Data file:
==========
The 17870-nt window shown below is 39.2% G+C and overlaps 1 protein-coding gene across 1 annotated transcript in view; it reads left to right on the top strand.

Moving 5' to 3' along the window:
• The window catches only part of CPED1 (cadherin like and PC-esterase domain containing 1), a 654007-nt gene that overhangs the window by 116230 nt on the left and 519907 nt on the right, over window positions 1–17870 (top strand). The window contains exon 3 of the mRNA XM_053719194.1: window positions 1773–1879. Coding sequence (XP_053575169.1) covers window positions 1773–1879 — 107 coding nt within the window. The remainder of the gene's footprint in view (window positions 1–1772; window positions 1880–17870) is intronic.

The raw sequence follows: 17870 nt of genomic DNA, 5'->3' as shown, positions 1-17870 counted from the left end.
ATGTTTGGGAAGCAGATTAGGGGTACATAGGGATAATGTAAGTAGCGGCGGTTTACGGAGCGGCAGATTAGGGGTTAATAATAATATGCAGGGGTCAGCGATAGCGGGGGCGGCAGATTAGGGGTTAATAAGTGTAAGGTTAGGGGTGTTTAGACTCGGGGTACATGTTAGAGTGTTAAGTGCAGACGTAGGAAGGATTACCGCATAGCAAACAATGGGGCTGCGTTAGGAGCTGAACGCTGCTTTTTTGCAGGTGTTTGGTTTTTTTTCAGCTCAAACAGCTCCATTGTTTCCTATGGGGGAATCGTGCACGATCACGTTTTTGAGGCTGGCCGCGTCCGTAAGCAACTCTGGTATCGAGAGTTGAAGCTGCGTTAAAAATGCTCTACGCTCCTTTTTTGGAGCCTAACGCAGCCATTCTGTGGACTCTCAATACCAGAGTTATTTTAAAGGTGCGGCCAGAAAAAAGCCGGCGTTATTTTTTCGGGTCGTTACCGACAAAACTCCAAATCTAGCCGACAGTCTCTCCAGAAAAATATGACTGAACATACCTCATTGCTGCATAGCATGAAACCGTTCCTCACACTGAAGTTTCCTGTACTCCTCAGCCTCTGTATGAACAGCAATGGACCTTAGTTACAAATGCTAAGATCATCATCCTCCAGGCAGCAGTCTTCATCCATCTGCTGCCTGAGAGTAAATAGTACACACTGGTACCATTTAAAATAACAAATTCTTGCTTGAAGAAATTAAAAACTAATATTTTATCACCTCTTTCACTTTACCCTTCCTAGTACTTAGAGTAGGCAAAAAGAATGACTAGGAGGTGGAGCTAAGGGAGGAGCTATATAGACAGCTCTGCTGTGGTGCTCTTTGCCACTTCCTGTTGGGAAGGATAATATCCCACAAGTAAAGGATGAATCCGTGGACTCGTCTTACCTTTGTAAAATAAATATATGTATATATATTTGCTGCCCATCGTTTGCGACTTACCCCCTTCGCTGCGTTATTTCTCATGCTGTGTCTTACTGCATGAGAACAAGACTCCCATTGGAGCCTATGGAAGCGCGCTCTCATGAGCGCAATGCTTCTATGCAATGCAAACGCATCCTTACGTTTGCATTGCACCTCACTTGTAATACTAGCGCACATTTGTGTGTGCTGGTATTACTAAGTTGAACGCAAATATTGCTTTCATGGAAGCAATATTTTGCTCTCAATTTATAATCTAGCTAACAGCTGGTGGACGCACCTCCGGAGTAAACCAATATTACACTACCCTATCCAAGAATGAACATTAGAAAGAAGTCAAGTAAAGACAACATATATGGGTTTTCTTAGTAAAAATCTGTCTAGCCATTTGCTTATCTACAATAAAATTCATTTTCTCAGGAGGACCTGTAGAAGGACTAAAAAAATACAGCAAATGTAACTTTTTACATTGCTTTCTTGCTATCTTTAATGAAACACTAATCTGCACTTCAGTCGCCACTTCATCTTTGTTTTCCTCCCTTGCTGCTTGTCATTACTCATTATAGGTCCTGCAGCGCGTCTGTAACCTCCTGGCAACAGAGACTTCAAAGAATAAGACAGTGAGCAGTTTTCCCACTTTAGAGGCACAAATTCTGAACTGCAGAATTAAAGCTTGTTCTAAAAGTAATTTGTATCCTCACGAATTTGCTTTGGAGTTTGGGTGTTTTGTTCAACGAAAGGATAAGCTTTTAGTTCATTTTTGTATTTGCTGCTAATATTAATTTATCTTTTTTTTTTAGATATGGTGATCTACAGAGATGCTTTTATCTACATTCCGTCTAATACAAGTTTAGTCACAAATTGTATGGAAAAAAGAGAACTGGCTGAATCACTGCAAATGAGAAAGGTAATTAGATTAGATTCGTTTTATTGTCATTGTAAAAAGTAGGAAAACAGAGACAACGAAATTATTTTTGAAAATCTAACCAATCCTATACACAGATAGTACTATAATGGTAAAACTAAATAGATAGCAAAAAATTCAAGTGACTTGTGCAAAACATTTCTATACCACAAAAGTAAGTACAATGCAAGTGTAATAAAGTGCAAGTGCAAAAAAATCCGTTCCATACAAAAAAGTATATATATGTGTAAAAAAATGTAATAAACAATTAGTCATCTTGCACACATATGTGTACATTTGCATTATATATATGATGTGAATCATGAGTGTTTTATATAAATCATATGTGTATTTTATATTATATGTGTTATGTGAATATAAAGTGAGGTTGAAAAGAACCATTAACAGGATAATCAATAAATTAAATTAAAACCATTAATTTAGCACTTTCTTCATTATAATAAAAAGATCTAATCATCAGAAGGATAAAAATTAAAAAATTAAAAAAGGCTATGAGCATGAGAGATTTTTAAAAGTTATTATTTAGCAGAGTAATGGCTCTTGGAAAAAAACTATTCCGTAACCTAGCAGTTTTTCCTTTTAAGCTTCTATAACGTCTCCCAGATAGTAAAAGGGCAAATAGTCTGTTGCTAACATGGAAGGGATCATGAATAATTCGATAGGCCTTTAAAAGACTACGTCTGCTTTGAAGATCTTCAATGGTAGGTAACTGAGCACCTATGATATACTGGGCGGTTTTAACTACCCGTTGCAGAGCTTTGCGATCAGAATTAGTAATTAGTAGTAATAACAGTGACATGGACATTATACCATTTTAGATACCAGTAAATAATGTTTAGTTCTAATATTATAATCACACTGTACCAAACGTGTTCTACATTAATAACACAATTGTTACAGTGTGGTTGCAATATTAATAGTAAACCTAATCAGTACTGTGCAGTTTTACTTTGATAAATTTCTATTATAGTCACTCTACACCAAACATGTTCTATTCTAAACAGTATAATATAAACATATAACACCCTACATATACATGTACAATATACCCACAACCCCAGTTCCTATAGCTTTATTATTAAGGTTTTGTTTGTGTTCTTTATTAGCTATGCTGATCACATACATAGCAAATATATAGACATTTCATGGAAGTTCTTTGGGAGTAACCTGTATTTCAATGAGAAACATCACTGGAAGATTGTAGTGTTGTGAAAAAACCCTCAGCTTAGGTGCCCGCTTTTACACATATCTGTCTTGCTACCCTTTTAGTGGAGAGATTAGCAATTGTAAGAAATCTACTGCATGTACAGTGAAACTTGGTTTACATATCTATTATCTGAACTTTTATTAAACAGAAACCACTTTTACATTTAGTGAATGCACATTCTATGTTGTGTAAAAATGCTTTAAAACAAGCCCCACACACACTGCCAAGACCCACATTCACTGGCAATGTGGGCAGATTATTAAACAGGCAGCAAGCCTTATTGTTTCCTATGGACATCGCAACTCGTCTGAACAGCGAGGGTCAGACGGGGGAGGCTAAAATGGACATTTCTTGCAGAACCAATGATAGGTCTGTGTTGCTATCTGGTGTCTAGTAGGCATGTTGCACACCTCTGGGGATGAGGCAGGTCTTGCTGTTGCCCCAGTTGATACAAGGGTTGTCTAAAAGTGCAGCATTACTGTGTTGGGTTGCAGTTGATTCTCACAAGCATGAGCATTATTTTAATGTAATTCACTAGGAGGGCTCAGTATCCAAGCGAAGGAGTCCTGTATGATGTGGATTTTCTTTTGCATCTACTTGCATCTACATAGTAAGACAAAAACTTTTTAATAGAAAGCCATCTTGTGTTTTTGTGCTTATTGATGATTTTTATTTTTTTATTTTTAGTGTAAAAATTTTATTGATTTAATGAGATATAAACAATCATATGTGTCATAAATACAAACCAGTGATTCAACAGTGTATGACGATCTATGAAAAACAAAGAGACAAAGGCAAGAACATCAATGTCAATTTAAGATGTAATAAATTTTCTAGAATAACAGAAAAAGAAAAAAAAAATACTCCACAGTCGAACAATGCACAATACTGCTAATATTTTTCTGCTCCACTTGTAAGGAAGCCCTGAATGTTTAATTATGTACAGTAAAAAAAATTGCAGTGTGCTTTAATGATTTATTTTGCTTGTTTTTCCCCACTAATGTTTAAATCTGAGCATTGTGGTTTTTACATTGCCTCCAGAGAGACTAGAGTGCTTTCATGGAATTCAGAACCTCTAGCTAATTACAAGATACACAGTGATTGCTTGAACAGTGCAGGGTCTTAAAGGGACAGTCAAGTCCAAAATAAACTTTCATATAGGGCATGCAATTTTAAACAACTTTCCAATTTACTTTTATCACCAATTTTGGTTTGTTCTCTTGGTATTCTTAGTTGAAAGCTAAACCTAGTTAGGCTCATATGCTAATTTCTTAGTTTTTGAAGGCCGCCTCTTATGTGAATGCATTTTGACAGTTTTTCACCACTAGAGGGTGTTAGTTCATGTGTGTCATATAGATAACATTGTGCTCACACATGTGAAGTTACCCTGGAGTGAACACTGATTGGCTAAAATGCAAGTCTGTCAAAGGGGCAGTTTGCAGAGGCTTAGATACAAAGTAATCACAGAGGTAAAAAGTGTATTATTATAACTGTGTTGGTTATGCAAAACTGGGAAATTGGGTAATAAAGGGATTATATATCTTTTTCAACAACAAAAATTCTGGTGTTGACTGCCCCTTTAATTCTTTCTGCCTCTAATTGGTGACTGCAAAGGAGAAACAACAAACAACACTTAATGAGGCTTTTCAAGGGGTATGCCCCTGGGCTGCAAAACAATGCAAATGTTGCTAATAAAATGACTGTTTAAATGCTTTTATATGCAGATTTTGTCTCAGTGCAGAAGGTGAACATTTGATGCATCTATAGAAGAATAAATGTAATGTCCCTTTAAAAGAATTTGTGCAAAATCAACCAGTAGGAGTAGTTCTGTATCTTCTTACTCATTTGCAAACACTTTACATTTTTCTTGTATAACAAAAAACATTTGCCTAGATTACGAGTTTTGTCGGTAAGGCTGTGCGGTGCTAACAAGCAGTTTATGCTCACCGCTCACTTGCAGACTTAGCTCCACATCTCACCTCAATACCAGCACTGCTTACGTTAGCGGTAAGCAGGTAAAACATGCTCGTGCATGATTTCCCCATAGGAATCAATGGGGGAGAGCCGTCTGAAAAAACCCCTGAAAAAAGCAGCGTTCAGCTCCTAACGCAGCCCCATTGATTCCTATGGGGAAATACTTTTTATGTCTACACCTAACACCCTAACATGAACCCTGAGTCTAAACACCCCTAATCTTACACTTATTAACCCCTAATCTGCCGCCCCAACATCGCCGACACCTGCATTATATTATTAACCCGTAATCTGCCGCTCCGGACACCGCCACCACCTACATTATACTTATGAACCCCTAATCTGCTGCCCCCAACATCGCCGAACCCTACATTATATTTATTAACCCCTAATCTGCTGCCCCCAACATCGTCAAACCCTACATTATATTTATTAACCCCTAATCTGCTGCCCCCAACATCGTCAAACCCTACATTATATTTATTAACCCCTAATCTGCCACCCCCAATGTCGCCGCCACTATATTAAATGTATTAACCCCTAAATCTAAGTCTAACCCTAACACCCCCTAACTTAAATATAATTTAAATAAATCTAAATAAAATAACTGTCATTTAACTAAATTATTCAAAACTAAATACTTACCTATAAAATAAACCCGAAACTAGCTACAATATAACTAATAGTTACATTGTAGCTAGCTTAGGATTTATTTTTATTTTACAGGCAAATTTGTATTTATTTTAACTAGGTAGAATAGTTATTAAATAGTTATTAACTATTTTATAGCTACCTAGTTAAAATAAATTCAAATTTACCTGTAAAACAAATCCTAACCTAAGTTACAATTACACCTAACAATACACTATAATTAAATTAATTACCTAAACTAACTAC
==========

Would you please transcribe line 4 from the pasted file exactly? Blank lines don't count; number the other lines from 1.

The raw sequence follows: 17870 nt of genomic DNA, 5'->3' as shown, positions 1-17870 counted from the left end.